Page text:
Democrats are beginning to oblige, much to my disappointment. In recent television ads, Obama is suggesting that if McCain were president, seniors would have lost their social security checks in the current Wall Street meltdown. This goes beyond stretching the truth–it’s just plain wrong. Future retirees may have lost a significant amount of their benefits, but that’s not what the ad says. It preys on the fears of a demographic Obama desperately needs to win. And what I thought was looking like a Swiftboating effort looks to be taking hold, as does a call to release McCain’s medical records. (The latter is a borderline issue. I think most voters can handicap McCain’s likely survival rate, as the oldest president, who has already suffered medical issues, and is exhibiting some dementia already, without detailed medical evidence that wouldn’t add much to the discussion anyway.)
On one hand, the idea that McCain/Palin would come into the White House based on a campaign of lies, fear, and doubt is extraordinarily depressing. If the Bush elections were not a clear enough indication that our campaigning system is broken, a McCain win would be. I am not one of those people who says “I’m moving to Canada.” Or, rather, I am, but that’s just because Canada seems like a nice place to live sometimes. However, if McCain wins, I will be disappointed not just in the outcome, but in the process that has allowed Americans to vote against their own interest, and the interests in the country. If McCain won because people believed in his policies, I would have far less of a problem–compromise is at the heart of a democracy. But to win on the basis of deception dishonors not only his own legacy, but the country he seeks to lead.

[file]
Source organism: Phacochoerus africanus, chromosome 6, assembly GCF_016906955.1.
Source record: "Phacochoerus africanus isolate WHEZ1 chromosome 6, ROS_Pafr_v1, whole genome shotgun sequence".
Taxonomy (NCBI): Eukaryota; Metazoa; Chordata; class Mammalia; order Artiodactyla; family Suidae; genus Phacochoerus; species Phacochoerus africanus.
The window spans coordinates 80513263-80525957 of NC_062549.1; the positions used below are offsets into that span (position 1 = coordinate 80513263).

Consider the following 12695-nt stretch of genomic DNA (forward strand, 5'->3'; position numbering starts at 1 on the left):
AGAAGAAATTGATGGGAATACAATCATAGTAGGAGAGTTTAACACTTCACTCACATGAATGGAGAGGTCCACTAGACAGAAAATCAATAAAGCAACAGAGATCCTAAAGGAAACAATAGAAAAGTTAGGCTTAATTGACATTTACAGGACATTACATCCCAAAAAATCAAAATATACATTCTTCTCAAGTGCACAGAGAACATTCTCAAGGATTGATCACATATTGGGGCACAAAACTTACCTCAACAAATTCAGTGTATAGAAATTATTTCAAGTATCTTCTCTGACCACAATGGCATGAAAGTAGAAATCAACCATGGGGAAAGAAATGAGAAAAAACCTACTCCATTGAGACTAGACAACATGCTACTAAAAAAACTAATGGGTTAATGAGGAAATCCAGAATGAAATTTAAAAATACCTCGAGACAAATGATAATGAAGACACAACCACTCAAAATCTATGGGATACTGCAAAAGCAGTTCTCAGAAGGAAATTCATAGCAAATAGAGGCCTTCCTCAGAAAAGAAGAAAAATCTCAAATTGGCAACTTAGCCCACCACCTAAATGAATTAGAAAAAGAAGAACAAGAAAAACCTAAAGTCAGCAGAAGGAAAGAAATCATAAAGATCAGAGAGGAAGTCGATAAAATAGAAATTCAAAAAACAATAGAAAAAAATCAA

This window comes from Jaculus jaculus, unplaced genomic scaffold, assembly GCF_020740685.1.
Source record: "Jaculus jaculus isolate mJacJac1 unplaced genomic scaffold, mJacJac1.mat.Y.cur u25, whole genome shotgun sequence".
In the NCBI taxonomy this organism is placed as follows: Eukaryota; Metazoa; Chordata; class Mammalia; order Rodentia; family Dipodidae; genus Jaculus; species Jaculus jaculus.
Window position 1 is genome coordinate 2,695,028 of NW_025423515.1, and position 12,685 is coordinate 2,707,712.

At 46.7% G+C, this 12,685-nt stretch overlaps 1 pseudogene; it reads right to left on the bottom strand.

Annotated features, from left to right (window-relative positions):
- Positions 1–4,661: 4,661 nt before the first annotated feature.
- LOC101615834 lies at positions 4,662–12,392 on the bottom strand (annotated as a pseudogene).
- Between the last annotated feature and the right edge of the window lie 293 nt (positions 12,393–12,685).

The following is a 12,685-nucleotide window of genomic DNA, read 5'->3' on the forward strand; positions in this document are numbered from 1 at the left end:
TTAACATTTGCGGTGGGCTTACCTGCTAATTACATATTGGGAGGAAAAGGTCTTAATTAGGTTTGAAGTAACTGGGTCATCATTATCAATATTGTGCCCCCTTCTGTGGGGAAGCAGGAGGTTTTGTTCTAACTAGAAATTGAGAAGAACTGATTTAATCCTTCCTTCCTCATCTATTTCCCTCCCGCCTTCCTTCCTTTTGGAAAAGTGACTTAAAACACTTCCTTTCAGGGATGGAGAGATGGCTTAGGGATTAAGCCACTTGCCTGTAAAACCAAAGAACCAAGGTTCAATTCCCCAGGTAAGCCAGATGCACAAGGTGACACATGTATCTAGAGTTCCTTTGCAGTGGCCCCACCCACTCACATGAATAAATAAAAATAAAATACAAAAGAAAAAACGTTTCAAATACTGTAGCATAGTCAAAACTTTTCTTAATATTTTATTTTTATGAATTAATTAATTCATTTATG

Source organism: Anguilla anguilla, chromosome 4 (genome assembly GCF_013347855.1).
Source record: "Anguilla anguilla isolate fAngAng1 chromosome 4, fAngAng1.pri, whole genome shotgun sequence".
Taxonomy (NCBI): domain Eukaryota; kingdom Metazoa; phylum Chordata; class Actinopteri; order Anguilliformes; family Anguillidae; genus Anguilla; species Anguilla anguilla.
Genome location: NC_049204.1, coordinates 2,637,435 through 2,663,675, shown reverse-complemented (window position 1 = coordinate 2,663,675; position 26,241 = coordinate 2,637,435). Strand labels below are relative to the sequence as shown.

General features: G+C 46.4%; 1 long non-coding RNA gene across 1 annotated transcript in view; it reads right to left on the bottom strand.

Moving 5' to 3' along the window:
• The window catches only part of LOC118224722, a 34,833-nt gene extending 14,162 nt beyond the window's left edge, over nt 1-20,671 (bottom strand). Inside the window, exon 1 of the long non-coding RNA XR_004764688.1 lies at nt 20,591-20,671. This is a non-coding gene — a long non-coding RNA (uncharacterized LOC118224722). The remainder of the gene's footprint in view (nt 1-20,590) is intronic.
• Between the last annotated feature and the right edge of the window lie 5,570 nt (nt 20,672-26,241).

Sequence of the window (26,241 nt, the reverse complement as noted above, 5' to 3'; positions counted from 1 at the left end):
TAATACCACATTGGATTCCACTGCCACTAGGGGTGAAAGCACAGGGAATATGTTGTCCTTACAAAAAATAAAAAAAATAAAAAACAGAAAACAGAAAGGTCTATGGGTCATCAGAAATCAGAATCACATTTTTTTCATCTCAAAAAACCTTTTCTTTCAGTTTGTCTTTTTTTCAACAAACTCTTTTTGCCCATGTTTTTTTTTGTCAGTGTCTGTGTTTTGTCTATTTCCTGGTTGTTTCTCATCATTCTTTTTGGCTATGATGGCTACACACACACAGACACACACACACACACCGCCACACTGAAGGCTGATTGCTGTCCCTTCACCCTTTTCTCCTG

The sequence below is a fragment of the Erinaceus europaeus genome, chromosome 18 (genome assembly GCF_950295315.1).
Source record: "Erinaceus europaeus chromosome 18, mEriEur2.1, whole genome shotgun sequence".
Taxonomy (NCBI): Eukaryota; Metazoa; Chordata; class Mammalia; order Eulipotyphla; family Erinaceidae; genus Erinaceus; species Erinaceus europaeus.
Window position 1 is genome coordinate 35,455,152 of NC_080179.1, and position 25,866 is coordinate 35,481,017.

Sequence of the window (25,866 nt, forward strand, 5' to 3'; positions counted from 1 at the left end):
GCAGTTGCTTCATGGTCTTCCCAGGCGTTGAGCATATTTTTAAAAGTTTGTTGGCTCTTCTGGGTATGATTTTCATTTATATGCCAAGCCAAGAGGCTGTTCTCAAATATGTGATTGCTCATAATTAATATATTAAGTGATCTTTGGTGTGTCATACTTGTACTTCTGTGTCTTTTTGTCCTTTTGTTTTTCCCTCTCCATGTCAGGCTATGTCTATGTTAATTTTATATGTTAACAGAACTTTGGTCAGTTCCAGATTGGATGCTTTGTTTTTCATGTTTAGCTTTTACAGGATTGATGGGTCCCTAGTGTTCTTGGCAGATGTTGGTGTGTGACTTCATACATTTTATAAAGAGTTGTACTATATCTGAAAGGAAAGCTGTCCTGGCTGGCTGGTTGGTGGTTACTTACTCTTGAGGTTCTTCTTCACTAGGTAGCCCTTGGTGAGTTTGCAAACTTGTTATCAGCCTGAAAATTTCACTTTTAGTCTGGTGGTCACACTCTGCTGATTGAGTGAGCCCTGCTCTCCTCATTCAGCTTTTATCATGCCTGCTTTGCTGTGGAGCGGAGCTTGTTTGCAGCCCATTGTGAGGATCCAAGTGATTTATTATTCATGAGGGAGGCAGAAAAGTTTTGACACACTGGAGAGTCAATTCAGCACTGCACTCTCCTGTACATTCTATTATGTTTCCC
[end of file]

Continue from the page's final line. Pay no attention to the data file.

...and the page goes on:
Now it seems that some in Obama’s camp are willing to jump down that slope with McCain, hitting back with untrue ads, even as Obama says he wants to stay above the fray. If Obama wins by misleading the public, it will likewise shake my faith in our democracy. There is enough to attack McCain on that is true, there is no need to willfully misconstrue his remarks (as he has done with Obama: pigs and lipstick–no one ever said Americans were not gullible), or make up policies. Just tell Americans the truth: that McCain wants to outlaw abortion and gay marriage, he won’t negotiate with enemies like Iran, he wants working class Americans to pay more tax so that the rich and corporations can pay less, he is uninformed on the economy, doesn’t know who is in charge in Spain, or that there is no Czechoslovakia, or that Iran isn’t training al Qaeda, he is self-made only in that he married into wealth, he, like Bush, is proud of his lack of intellectual pursuit–all of these things are true, and still speak to his inability to lead. Heck, clips of McCain himself saying tremendously stupid things are probably the best attack ad. No need to do voiceovers or text: just show Americans what he has in store for them.
Or better yet, suck it up, correct the lies, and tell the American people what you are going to do to help get us out of this mess. The ideal: that Obama is elected, and manages to do so without giving into the mud-slinging that both candidates said they would avoid.